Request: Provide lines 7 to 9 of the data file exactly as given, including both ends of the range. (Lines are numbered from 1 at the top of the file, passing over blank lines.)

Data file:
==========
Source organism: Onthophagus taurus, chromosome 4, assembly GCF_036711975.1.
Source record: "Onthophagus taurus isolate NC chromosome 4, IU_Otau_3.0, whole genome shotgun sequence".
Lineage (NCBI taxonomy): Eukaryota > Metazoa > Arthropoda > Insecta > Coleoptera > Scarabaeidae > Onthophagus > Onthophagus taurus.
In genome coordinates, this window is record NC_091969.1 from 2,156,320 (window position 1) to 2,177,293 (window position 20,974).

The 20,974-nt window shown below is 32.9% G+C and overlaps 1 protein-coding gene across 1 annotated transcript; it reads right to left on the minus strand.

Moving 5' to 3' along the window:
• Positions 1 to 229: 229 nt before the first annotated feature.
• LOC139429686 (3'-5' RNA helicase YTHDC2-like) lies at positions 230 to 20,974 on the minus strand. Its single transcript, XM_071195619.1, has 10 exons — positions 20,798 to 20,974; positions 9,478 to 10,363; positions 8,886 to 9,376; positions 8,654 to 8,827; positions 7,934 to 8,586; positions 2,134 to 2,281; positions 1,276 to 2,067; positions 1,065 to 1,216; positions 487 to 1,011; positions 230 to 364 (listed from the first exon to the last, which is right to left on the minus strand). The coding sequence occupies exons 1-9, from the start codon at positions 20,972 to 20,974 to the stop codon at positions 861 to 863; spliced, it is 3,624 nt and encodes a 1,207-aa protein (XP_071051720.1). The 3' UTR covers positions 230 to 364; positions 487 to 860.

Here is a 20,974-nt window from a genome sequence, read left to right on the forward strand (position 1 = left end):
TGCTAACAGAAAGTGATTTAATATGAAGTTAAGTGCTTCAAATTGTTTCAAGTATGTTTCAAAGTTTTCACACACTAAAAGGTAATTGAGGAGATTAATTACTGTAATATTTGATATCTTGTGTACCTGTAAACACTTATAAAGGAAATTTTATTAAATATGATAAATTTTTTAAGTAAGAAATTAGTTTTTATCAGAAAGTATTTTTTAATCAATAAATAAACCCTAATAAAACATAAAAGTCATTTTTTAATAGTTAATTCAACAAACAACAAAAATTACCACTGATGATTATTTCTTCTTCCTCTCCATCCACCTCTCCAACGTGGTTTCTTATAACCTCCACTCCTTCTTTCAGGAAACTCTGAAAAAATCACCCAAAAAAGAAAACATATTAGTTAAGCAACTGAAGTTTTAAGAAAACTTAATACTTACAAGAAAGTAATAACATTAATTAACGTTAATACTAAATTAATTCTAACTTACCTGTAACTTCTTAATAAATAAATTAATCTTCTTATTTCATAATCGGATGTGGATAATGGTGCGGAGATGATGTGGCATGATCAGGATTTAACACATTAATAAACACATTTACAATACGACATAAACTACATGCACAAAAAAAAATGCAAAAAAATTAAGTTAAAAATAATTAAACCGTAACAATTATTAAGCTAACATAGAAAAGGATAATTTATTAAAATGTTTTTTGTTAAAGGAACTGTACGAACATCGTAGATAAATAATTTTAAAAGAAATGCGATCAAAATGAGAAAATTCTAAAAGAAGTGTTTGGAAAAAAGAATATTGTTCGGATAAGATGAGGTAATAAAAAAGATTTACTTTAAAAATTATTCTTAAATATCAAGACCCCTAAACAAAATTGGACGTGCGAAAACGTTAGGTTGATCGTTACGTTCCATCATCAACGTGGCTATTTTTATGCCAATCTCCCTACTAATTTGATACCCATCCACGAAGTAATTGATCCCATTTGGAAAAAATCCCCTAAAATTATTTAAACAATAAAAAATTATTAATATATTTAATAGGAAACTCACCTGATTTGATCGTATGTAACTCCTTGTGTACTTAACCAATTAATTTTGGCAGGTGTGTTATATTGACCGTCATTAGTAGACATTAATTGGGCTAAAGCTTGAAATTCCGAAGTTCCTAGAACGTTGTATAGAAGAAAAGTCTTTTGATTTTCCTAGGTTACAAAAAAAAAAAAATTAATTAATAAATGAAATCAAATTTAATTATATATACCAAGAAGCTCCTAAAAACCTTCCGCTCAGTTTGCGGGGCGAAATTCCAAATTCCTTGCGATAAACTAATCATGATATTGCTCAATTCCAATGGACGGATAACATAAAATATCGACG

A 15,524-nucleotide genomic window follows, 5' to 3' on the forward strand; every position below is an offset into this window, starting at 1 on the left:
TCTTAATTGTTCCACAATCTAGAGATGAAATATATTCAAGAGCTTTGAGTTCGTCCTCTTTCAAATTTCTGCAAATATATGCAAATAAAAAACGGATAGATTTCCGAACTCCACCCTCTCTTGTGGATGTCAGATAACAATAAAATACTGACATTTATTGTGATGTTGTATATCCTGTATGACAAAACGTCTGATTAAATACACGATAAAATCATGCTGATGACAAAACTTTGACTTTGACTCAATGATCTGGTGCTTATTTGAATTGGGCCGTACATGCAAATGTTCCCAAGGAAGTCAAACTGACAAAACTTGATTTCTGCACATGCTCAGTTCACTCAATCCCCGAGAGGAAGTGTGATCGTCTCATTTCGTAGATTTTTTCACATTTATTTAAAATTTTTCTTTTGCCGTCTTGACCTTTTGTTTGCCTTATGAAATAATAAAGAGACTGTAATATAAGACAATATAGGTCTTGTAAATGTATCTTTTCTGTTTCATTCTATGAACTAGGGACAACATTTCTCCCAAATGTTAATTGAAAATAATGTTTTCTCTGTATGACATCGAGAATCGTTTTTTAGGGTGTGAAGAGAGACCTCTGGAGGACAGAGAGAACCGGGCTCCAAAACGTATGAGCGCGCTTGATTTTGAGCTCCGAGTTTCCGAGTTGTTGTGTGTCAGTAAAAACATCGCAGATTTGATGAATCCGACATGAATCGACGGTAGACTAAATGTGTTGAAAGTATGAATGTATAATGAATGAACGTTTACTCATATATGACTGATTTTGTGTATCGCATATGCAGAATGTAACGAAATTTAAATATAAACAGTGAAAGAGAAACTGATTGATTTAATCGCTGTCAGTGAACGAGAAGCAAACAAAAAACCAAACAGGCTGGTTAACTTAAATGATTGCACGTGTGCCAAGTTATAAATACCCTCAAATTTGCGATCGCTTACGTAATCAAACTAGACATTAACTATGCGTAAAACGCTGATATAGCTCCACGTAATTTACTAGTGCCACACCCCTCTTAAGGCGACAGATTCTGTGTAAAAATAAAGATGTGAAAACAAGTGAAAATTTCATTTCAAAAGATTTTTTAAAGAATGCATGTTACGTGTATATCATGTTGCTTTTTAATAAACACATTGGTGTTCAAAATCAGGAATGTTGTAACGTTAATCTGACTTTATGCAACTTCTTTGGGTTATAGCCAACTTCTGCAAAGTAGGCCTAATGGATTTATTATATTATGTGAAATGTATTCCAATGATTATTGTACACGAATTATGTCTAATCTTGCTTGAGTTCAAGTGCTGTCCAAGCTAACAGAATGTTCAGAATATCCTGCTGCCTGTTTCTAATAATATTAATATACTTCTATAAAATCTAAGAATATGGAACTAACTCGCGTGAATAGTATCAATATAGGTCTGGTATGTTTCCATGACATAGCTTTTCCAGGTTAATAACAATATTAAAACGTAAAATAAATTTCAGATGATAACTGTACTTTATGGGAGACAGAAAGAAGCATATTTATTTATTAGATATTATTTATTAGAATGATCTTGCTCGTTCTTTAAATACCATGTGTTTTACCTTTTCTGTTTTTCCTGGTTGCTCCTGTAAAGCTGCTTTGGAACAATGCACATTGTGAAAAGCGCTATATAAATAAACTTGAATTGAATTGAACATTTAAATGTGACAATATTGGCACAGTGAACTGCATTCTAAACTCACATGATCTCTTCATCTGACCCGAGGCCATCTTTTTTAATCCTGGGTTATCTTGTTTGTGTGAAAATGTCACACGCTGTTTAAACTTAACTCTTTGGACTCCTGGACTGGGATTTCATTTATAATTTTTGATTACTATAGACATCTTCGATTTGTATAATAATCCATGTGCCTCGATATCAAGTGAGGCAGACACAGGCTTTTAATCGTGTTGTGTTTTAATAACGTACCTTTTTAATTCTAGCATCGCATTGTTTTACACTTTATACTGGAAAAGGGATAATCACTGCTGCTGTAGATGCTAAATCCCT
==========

• Positions 1 to 229: 229 nt before the first annotated feature.
• LOC139429686 (3'-5' RNA helicase YTHDC2-like) lies at positions 230 to 20,974 on the minus strand. Its single transcript, XM_071195619.1, has 10 exons — positions 20,798 to 20,974; positions 9,478 to 10,363; positions 8,886 to 9,376; positions 8,654 to 8,827; positions 7,934 to 8,586; positions 2,134 to 2,281; positions 1,276 to 2,067; positions 1,065 to 1,216; positions 487 to 1,011; positions 230 to 364 (listed from the first exon to the last, which is right to left on the minus strand). The coding sequence occupies exons 1-9, from the start codon at positions 20,972 to 20,974 to the stop codon at positions 861 to 863; spliced, it is 3,624 nt and encodes a 1,207-aa protein (XP_071051720.1). The 3' UTR covers positions 230 to 364; positions 487 to 860.

Here is a 20,974-nt window from a genome sequence, read left to right on the forward strand (position 1 = left end):